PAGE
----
Red Burg Food Pairings

Ok so we have lots of amateur (and not so amateur) cooks on the forum and I am curious about your favorite food pairings with specific red Burgs. You can be as specific as village/producer or even narrow to it down to vineyard. I’ll start
Roast Capon and a tart red cherry sauce with Corton Marechaudes (always love that basket of cherry aroma)

This is both curiosity and research–I’m planning a multi course Burg meal.

Roasted squab and Griottes Chambertin.

I think this thread belongs in another forum, but while it’s here I have found fruity and/or young Bourgogne (especially from the Côte de Beaune) to have great affinity with grilled wild Salmon. Noble Côte de Nuits Crus, but also aged top Volnay and more generally wines with tertiary characteristics from bottle aging do well with roe (chevreuil) and game birds, even Bresse chicken and also dishes based around mushrooms.
Of course, sauces, marinades and accompaniments are usually far more of a determining factor when it comes to the choice of the accompanying wine than the main ingredient. While on the subject; I’m sorry to upset you, Scott… but that cherry sauce isn’t doing the Corton any favours, nor will it any other dry table wine you’d care to put beside it.

Simple roast chicken is hard to beat with Burgundy of just about any kind. Serious Cote de Nuits with a bit of age (or more) does very well with lamb, too.

In generally I really like anything decent from Gevrey Chambertin with a rack of lamb or even steak. If I was to pick a wine that springs to mind as really improving with a pairing like this, I find Joseph Roty’s Fonteny really improves with something like lamb. I would imagine this is true of the rest of his wines although I haven’t had enough of them to really see. Agree with John that roast chicken is pretty good with anything. I really like that pairing with something from Vosne or Chambolle. I think fish and red burgundy pairings can be very interesting. Most red burgundy and duck can go well together.

This all being said, in general I could drink red burgundy with pretty much anything (same with white burgundy). I’m not as bad as the port and sushi crowd but if a bottle is really screaming “pull me”, I’ll do it regardless of what I’m eating! As a result I’m not quite at the stage where I’d pick specific marinades to go with the particular burgundy I want to drink.

For me, duck and red burgundy has often been a magical pairing.


Duck Confit - is there really something else that could compare?

Mike, I don’t think , except for the salmon and mushrooms, you can buy any of your foods in the US…

we here have to find other stuff, like Epoisses…and that family of cheese.

Duck, yes, confit,no. Its saltiness and preserved aspect seem to me to need much more tannin. Nor am I convinced by lamb for most Burgundies though with tough ones it does admirably. Game birds,chicken, beef, pork and particularly veal are ideal, and all the old fashioned French ham dishes are superb. A gratin of potatoes with cepes served as a separate course is startlingly good, as is a gratin of fennel, cream and parmesan. Grand wine needs food that is equally grand but also fairly plain.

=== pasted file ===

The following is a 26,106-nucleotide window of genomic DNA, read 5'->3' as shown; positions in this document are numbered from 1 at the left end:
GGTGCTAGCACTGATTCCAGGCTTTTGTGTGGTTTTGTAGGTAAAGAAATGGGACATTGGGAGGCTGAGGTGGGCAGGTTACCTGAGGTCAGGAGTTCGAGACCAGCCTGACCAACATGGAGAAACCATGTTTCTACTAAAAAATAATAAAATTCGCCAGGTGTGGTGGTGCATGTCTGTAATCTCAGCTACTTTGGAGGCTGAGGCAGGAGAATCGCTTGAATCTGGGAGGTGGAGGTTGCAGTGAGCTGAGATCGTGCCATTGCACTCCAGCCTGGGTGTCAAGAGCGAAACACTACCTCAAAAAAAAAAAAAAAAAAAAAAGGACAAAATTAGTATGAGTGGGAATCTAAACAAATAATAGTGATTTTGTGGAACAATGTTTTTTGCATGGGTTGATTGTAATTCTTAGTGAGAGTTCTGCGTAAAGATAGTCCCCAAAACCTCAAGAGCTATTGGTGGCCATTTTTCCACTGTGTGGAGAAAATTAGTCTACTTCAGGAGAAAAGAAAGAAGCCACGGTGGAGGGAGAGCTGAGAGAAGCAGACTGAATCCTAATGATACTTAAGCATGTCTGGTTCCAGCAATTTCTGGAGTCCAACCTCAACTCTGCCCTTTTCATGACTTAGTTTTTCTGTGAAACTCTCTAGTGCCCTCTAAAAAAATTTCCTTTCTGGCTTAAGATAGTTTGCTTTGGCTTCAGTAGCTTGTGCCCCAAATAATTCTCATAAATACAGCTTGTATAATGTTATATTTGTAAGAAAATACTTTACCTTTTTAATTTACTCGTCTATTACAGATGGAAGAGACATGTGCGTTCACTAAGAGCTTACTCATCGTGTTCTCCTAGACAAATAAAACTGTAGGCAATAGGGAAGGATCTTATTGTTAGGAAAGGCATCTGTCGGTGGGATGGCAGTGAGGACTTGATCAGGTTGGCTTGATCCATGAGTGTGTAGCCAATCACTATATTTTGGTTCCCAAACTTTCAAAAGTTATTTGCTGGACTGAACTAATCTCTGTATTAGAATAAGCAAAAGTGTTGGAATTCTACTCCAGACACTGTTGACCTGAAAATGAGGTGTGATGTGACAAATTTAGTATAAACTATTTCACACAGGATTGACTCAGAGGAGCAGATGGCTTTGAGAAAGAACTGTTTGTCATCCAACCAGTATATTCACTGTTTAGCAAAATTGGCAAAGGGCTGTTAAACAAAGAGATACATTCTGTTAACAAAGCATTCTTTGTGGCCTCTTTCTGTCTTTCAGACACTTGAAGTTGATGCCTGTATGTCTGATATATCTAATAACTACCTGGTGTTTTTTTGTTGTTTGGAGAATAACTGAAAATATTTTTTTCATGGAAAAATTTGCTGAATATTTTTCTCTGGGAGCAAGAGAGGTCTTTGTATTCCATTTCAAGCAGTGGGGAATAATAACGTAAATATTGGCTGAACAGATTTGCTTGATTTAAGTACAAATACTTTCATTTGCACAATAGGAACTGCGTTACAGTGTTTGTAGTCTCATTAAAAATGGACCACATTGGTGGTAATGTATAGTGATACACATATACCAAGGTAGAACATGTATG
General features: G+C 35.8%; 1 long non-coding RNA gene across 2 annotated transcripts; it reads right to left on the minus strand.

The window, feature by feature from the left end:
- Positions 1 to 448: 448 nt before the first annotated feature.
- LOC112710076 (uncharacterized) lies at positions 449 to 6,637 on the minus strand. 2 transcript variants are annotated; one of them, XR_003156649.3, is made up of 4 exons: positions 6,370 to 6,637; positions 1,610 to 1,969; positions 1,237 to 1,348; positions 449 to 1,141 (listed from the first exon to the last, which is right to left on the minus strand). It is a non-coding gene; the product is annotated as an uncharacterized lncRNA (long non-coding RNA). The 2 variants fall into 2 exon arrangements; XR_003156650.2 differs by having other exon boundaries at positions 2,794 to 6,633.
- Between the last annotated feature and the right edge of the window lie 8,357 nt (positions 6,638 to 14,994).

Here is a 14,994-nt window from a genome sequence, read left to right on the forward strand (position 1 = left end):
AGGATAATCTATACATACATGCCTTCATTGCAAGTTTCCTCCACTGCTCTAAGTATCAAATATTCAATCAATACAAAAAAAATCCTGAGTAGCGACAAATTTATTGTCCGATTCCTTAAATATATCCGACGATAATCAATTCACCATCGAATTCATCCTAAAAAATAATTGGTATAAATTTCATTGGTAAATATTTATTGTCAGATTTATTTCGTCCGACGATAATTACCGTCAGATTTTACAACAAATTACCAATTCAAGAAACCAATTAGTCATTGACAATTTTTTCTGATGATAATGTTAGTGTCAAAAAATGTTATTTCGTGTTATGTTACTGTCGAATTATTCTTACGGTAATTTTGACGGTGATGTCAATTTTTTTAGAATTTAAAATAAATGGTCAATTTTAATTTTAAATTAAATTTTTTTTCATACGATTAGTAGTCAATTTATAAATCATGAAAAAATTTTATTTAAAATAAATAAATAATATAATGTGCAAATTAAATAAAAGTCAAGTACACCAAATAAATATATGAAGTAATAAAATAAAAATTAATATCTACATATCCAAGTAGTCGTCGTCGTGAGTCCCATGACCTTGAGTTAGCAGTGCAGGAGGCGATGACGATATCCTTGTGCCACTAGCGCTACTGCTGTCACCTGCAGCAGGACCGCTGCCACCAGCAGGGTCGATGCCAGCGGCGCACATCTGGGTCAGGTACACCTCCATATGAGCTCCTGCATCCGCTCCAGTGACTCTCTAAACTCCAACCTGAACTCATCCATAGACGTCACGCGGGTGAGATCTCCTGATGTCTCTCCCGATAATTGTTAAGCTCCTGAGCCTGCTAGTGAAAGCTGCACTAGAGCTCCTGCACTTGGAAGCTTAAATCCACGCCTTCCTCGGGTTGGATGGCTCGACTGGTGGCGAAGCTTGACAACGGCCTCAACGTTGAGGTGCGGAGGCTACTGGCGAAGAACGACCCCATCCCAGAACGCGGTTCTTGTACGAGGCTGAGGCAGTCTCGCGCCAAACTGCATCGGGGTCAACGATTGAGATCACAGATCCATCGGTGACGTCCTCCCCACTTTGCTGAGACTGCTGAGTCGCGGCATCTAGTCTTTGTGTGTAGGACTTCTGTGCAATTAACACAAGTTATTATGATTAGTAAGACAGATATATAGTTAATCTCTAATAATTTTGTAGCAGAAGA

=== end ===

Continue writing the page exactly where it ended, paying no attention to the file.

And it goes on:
We enjoy Burgundy with Peking duck or roast pigeon/squab, braised pork belly, and abalone with mushrooms. Earthy flavors can be a great match.

Thanks all
Mike–my bad on the forum placement. I simply wasn’t thinking (although I guess I’m asking wine as well as food questions).
So far my menu potentially includes tea-brined and smoked duck breast, rotisserie of venison (chevreuil), roast squab. No pork…yet [snort.gif]
Who wants to begin assigning wines?

Red burgundy and everything! Oh, ok, Copper River Salmon. And rack of lamb. And salmon stuffed rack of lamb.

You stuff lamb with salmon??? I’m reminded of the twelfth century Chinese delicacy of horse cooked in dog fat.


Don’t beat yourself up over it; it’s not as if you’re the only person who has done so recently. As to assigning wines, that would be pointless without knowing the full dishes, including all ingredients and exact preparations. Even more important, I’d have to know the balance on the plate and even then, without actually tasting the dishes and wines myself it could never be more than an estimation. However, Tom gave you a very good general guideline at the end of post #10 which I suggest adhering to.

rack of pork, brined with garlic, rosemary, thyme and fennel seed, roasted over a bed of sliced fennel and the garlic cloves from the brine, which are then carmelized on top of the stove while the rack is resting to be sliced.

or a good roast chicken - or rabbit but it’s too expensive

Roasted a suckling pig in this fashion. Went very well with Vosne and Chambolle.

Will take your rack of pork idea for Sunday dinner though!

Don’t know that I go so far as to associate specific wines with specific dishes. I generally tend to think in terms of heavier, lighter, animale notes, etc. But I’m most fond of roasted chicken with almost any red burgundy. Chicken sautes, usually with mushrooms, red wine, etc. with medium to lighter ones, e.g. burgougne rouge,, most village wines etc. Roast duck with mid weight burgs. With heavier burgs, steak, roasts, and even legs of lamb. But if I had one go to dish, it would be roast chicken.

Our usual pairing is simple roast chicken or chicken breast with goat cheese and basil leaves stuffed under the skin. But someone just gave us some frozen duck breast so we’ll see what’s up with that.

I agree lamb isn’t a great match with chambolle/vosne/etc…but I think it goes well with nuits st. georges (I’m guessing pommard and clos de vougeot as well, and gevrey perhaps?).